Dan Gillmor on Grassroots Journalism
Arrogance at Apple
CNet: Apple suit foreshadows coming products.

Apple on Tuesday sued the publisher of Mac enthusiast site Think Secret and other unnamed individuals, alleging that recent postings on the site contain Apple trade secrets, according to court documents seen by CNET News.com. The suit, filed Tuesday in the Superior Court of Santa Clara County, Calif., aims to identify who is leaking the information and to get an injunction preventing further release of trade secrets. However, in filing the suit, Apple identifies specific articles that contain trade secrets, indicating that at least parts of those reports are on the mark.

This is disturbing on many grounds. Apple claims (see the end of the story) that it's not trying to suppress free speech. Bull. That's precisely what the company is doing here, well beyond keeping internal secrets.

This reeks of corporate misbehavior. I'm not a lawyer, but it seems to me that Apple's only legitimate legal beef is with its employees or contractors who are leaking the information to Think Secret and other rumor sites.

I'm fairly sure of this: If the party leaking information to Think Secret had sent it, say, to the San Jose Mercury News or New York Times, and had those publications run the news, Apple wouldn't be suing them. Both have deep enough pockets to defend themselves.

This is my understanding too. Even if the source is "tainted" if a journalist receives the information unencumbered, they can print it. If this were not the case, there would be little recourse for whistle-blowers who usually are breaking some sort of contract at a local level for a higher good. Going after the news site is "pushing around the little guy" I think.

UPDATE: EFF is stepping in to help according to Boing Boing.

UPDATE with links from Donna Wentworth

Copyfight
EFF Is Not Representing Think Secret (Donna Wentworth)

The mistake is understandable. Here's our press release; EFF's clients are the publishers of AppleInsider and PowerPage. It's important to note that the facts in these cases are different.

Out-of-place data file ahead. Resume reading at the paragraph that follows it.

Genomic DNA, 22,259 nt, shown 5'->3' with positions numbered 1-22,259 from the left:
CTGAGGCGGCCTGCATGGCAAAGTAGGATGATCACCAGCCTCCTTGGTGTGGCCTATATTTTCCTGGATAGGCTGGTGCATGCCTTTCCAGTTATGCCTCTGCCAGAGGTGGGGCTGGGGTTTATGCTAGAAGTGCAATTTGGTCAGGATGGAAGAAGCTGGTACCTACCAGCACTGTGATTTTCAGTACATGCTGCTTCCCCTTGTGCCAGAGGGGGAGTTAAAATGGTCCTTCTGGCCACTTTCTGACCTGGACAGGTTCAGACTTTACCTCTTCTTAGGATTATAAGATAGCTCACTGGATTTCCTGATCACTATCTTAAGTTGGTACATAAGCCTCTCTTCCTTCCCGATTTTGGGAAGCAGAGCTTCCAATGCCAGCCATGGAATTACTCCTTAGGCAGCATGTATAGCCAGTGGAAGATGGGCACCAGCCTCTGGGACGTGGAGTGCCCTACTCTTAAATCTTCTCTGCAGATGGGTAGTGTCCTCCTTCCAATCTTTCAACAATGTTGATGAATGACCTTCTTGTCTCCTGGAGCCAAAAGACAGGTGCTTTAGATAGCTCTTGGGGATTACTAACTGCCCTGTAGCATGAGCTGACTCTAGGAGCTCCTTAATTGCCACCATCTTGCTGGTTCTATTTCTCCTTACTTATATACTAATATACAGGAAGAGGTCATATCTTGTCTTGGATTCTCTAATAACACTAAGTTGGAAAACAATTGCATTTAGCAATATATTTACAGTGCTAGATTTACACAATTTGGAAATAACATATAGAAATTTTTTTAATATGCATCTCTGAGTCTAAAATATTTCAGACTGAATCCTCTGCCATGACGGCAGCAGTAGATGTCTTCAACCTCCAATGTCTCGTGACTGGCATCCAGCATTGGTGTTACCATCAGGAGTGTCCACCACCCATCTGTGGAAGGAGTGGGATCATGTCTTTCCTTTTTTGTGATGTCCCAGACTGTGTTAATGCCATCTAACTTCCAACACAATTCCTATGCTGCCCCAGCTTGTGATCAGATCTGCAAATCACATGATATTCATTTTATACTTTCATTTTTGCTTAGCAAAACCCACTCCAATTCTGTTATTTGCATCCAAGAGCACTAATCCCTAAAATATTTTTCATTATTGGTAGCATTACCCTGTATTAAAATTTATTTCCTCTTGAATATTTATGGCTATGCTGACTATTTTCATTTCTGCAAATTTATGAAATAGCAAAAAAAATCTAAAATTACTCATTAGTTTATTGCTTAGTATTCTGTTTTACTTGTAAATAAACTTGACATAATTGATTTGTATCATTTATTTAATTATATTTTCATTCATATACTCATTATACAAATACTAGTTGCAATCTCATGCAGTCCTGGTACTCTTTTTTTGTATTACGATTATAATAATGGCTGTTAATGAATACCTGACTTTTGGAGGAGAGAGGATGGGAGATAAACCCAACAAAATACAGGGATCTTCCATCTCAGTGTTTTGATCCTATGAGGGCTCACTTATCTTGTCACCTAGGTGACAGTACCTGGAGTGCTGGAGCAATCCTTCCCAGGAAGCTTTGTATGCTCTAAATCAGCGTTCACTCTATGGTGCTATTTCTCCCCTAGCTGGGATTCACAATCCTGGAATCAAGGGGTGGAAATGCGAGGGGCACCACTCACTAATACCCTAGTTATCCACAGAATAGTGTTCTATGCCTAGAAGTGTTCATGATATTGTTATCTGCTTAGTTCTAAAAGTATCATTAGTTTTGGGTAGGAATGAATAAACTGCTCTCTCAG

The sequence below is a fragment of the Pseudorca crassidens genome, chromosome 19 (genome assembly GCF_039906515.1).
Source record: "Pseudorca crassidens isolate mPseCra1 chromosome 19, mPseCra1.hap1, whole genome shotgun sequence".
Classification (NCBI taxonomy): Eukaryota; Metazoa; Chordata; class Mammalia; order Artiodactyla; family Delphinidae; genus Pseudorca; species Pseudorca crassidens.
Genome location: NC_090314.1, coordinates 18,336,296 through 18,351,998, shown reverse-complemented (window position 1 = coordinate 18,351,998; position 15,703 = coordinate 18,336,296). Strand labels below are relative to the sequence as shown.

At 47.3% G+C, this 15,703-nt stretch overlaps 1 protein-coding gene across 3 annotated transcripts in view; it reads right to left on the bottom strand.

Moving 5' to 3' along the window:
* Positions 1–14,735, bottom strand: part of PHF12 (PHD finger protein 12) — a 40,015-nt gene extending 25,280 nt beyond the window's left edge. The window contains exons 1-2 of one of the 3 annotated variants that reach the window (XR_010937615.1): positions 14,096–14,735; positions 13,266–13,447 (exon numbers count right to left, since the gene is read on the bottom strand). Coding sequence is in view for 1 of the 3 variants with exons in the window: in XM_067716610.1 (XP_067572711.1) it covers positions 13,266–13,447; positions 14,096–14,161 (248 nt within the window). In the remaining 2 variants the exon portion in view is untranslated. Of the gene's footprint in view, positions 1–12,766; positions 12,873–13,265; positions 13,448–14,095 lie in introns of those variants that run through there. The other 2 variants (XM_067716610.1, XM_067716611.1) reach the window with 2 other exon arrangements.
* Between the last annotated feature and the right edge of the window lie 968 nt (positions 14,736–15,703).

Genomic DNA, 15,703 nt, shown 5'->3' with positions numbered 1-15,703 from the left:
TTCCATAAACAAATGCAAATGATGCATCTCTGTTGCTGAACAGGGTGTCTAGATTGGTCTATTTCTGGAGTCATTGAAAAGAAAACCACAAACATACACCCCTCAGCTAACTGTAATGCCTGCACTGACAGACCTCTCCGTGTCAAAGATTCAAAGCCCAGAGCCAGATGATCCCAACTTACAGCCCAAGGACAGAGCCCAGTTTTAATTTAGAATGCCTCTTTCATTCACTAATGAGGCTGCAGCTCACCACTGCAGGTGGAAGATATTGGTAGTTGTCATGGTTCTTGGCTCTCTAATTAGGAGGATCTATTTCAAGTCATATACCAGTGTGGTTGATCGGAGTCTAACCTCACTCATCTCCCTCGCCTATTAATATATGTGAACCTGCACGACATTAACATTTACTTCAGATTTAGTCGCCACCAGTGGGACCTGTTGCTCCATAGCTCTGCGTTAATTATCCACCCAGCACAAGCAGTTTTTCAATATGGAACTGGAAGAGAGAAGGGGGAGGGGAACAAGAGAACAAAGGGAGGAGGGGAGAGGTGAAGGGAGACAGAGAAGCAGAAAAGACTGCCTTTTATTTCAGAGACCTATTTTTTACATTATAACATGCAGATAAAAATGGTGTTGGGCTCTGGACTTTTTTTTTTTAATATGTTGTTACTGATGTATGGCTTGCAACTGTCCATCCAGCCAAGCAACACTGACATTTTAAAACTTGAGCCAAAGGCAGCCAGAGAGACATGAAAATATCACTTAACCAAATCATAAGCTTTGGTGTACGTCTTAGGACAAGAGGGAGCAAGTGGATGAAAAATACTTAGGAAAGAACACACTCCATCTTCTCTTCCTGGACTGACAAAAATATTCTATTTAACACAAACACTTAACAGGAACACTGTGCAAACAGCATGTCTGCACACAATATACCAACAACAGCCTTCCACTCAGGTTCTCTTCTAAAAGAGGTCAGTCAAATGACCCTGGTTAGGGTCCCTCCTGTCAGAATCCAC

Update: The New York Times has clearly written, informative coverage [reg. req.]; NewsFactor also has something solid.

Update #2: The legal documents are now up at the EFF site.

17 Comments

Apple has traditionally very very lip-tight on any upcoming products. Not even their closest developers or their marketing staff knows what new product or even when the next patch will come.

With that kind of tradition, it is not surprisingly Apple take its stance to make an example of those who dare to break news before Steves does.

And no, it is not about going after the little guys. It is going after the leakers (or those who entice leakers).

Think secret makes a habit of posting information only available to Apple Seedkey owners which in turn have a non-disclosure agreement with Apple. And the site is add driven, not an enthusiast site. So Apple showing their teeth on that is quite ok by me.

IMHO calling "Mr. dePlume" a blogger or a journalist is an insult to both of these groups...

What I don't understand is why does Apple want to kill the buzz? People do talk about the iPods and such as well, but new product releases interest people as well, even though some "might be true".


Many companies admire the buzz Apple has around it. I just don't get it, why try to control/suppress it with legal cases, not exactly your ideal tool for that.


Antti: There is an excellent article by Jon Gruber about that question.

It's the same as kottke being sued by sony over the Jeopardy thing and not Washington Post, despite that they published the same thing.

BTW. You have some problems with the typekey sign-in. When I come back to your site, the permissions for the cgi is wrong (mt-talk2me.cgi I think)

rgds. Jonas

Well, the legal situation is a little more complex than is sometimes portrayed. There is a thing called the Uniform Trade Secrets Law (http://mhallign.fp.execpc.com/ which has been ratified in the State of California and most other US states). My understand that this means that you can be held liable for breach of confidentiality even where you did not sign a confidentiality agreement yourself. The 'whistleblower defence' isn't really relevant in this instance, because there is no wrongdoing or obvious risk or disadvantage to the public or other parties that would justify revealing the secret.

I understand there is also a concept in US law called 'tortious interference' which is where you somehow lead a person to break an agreement (for example, a confidentiality agreement) with their employer or other person.